larryace

"Uncle Larry"
When recording drums, just follow these easy steps to get today's hot sound.

Step one: Get the drummer to line up everything with an eighth note grid.
Step two: Compress the hell out of the drums so every note is at the same volume. No grace notes, no accents allowed.
Step three: Quantize to correct any variance from the grid.
Step four: Replace or augment the drum sounds with samples.
Step five: Pump up the volume so the track is over saturated.

Voila!
I guess what I meant was a real drummer playing to a grid, without over processing...sounds great. Not like a perfect drum machine to a grid. Much more real. Perfect time alone doesn't kill things at all in the studio IMO. Since you are in control, I assume you aren't going to kill the drum sound with too much of anything post production. Your mates should like your tracks just fine. If they can't stick to them, that's not your cross to bear. Even though it affects you in a big way. For them, it could be a sink or swim thing as far as this recording goes.
 

TMe

Senior Member
I guess what I meant was a real drummer playing to a grid, without over processing...
To be fair, the closer a drummer is to playing on the grid and keeping an even dynamic level, the less a studio guy will want to mess around with the track. Don't like compression? Get your dynamics under control so your track doesn't need to be compressed. Don't like quantize? Learn to play with a click so quantizing isn't required. Don't like sampling? Learn how to tune your drums.

As for me... I like the studio effects - in moderation. When I listen to most commercial recordings, though, the drum kit doesn't sound like any drum kit I've ever heard, and sometimes I have a hard time telling whether I'm listening to a real drummer or a programmed track.
 

beatdat

Senior Member
Don't like compression? Get your dynamics under control so your track doesn't need to be compressed. Don't like quantize? Learn to play with a click so quantizing isn't required. Don't like sampling? Learn how to tune your drums.
Well said.
 

Erberderber

Senior Member
Interesting thread. One of the bands I play in is recording in a studio in a few weeks. We met the engineer last night and he would prefer us to record without a click and record the songs live without vocals and lead guitar. He says he feels that alt rock bands like us lose so much when they become slaves to the grid and the songs become sterile. The important thing it seems is that the band lock together and play tightly even if it means straying away from the original bpm. We'll see anyway.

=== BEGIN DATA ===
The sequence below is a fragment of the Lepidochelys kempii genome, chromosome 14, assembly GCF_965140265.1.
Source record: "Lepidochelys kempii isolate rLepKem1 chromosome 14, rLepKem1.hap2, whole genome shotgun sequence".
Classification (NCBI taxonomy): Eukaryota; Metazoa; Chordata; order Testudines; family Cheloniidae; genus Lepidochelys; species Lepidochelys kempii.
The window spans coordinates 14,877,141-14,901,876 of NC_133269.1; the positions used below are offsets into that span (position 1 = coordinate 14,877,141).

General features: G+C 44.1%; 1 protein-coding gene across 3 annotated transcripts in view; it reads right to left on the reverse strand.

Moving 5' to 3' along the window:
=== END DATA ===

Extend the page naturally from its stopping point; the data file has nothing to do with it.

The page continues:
hawksmoor

Senior Member
Interesting thread. One of the bands I play in is recording in a studio in a few weeks. We met the engineer last night and he would prefer us to record without a click and record the songs live without vocals and lead guitar. He says he feels that alt rock bands like us lose so much when they become slaves to the grid and the songs become sterile. The important thing it seems is that the band lock together and play tightly even if it means straying away from the original bpm. We'll see anyway.
You could always use the Live BPM app to ensure you're not straying too far from the original BPM.
 

Erberderber

Senior Member
You could always use the Live BPM app to ensure you're not straying too far from the original BPM.
Yes we could, but the problem is that a lot of our songs change time sig during them. We switch from 4/4 to 6/8 and back again. I think it could be possible to use a click for some songs and I would be interested to try but the lead singer/rhythm guitarist is really against it and believes it would kill the feel. You may feel he's making excuses not to learn how to keep to a metronome and you can make of that what you will. I've always believed however that the drummer's job is not to keep the time, but to make the beat. Keeping time is the responsibility of the whole band.
 

KamaK

Platinum Member
We met the engineer last night and he would prefer us to record without a click and record the songs live without vocals and lead guitar. He says he feels that alt rock bands like us lose so much when they become slaves to the grid and the songs become sterile.
That's great, but where is the producer and why is the engineer speaking to the band about this?
 

beyondbetrayal

Platinum Member
I agree with a lot of this stuff. but thought of a few more things.

If your band wants to do a live from the floor recording, you can practice with a click leading up to it. Just because it's live doesn't mean it doesn't have to be in time. What my band does is record scratch recordings as soon as we write material to a click. We have copies of the song without drums for me guitar for them etc. So I plug in my headphones and jam to a click. When we get together because we ALL practice with the click, it is pretty close without using the click. We play between 190-240 BPM. It's DAMN fast and I am working my a$$ off so it's nice to not have to worry about time as much. With h all 4 of us practicing to the click on our own, I don't feel like I am having to pull them in time, I feel like they are KEEPING me in time if anything if I get tired.